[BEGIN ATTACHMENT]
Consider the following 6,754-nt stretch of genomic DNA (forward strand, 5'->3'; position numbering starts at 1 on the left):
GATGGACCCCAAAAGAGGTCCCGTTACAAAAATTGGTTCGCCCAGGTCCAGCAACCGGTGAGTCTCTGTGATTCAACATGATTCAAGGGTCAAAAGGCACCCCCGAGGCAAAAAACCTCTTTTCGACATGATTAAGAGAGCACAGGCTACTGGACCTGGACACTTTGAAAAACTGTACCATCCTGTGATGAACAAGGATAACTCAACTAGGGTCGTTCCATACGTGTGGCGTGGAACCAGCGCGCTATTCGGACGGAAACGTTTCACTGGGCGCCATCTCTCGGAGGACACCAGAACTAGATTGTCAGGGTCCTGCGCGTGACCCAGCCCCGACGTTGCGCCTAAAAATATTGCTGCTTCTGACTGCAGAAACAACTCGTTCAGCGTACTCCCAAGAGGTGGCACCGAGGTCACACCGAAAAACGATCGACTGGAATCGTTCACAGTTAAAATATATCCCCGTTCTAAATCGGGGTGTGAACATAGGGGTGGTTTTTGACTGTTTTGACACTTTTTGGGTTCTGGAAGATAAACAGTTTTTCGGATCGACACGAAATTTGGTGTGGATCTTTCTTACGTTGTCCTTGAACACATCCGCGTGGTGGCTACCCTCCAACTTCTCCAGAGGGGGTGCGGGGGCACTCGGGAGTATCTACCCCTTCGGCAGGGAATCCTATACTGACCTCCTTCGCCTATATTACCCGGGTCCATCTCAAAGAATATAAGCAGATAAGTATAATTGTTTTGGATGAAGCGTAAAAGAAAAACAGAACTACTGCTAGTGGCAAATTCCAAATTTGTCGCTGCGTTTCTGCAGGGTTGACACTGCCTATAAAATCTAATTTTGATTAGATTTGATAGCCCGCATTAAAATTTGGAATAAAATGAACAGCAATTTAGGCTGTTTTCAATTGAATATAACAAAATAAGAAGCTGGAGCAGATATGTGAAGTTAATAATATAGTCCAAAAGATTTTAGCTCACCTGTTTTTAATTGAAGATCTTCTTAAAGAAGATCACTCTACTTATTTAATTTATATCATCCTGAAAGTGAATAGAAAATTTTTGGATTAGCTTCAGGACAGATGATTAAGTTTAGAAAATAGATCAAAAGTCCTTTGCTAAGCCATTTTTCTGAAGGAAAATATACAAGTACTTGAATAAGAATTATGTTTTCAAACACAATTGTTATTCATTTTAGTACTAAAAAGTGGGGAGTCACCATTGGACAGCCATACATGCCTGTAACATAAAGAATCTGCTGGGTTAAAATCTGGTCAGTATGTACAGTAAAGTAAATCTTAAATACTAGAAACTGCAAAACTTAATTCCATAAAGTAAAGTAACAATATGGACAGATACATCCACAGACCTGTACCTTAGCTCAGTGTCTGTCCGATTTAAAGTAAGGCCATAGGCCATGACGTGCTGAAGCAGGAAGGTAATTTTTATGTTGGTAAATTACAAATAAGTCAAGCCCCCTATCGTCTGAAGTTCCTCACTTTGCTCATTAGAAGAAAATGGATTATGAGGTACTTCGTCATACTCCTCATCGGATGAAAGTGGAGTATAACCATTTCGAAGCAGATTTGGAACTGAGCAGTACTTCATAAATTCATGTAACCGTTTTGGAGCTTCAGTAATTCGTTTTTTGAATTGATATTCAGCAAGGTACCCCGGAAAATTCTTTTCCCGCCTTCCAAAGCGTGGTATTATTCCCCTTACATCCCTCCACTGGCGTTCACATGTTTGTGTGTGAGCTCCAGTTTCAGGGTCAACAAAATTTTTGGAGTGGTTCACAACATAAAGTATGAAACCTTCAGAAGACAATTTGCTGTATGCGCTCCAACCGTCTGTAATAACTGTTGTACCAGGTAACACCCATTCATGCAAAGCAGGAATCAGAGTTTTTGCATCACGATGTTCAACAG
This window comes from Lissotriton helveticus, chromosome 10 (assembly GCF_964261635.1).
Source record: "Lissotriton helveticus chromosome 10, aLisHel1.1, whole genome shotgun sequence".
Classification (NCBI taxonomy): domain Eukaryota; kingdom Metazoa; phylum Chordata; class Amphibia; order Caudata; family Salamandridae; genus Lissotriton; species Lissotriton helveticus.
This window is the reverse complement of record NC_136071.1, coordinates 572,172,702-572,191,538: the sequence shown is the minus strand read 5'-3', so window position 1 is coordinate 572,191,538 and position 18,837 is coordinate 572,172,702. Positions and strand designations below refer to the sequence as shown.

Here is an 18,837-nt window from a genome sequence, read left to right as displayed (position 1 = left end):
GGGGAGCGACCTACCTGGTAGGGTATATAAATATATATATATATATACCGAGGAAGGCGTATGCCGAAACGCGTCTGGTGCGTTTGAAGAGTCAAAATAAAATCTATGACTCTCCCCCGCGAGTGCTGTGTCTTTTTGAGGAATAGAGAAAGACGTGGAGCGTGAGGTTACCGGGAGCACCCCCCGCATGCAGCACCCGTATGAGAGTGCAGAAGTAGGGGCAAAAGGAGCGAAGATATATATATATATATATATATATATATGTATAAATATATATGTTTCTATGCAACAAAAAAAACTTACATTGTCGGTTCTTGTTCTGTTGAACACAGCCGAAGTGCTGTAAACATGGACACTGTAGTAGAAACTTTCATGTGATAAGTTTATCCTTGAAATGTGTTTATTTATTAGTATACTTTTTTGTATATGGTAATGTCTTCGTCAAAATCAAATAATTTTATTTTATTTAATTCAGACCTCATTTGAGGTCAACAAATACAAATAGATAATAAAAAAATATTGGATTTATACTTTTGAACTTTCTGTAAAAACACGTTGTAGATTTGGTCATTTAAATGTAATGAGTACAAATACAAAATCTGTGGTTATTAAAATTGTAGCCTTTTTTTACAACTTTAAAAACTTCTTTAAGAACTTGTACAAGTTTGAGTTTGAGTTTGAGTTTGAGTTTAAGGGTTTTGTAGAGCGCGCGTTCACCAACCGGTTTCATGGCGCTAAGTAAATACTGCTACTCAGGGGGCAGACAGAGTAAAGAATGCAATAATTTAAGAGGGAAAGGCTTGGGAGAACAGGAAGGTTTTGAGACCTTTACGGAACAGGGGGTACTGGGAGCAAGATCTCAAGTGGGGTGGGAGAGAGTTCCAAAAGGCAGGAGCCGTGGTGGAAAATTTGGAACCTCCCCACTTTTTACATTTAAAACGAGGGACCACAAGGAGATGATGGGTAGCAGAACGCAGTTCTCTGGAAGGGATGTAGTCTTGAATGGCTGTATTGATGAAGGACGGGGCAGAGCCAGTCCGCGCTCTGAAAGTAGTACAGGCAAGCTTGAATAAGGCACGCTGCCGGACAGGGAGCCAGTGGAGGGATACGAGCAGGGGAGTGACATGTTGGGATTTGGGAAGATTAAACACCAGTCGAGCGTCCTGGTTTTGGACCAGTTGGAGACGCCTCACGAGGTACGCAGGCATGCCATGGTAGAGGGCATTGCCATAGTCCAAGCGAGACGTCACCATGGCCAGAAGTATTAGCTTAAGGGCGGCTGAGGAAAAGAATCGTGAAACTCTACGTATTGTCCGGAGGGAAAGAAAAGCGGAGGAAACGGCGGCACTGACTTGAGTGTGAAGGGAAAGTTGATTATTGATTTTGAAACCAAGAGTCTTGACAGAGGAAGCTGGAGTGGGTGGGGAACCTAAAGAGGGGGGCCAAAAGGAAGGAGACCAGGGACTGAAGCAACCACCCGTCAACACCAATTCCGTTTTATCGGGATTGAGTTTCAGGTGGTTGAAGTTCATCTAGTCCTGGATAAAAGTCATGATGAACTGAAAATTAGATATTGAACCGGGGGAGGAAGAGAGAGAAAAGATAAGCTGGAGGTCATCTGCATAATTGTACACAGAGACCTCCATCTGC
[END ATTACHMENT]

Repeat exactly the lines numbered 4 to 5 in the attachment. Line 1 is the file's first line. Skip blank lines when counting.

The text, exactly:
Source record: "Lissotriton helveticus chromosome 10, aLisHel1.1, whole genome shotgun sequence".
Classification (NCBI taxonomy): domain Eukaryota; kingdom Metazoa; phylum Chordata; class Amphibia; order Caudata; family Salamandridae; genus Lissotriton; species Lissotriton helveticus.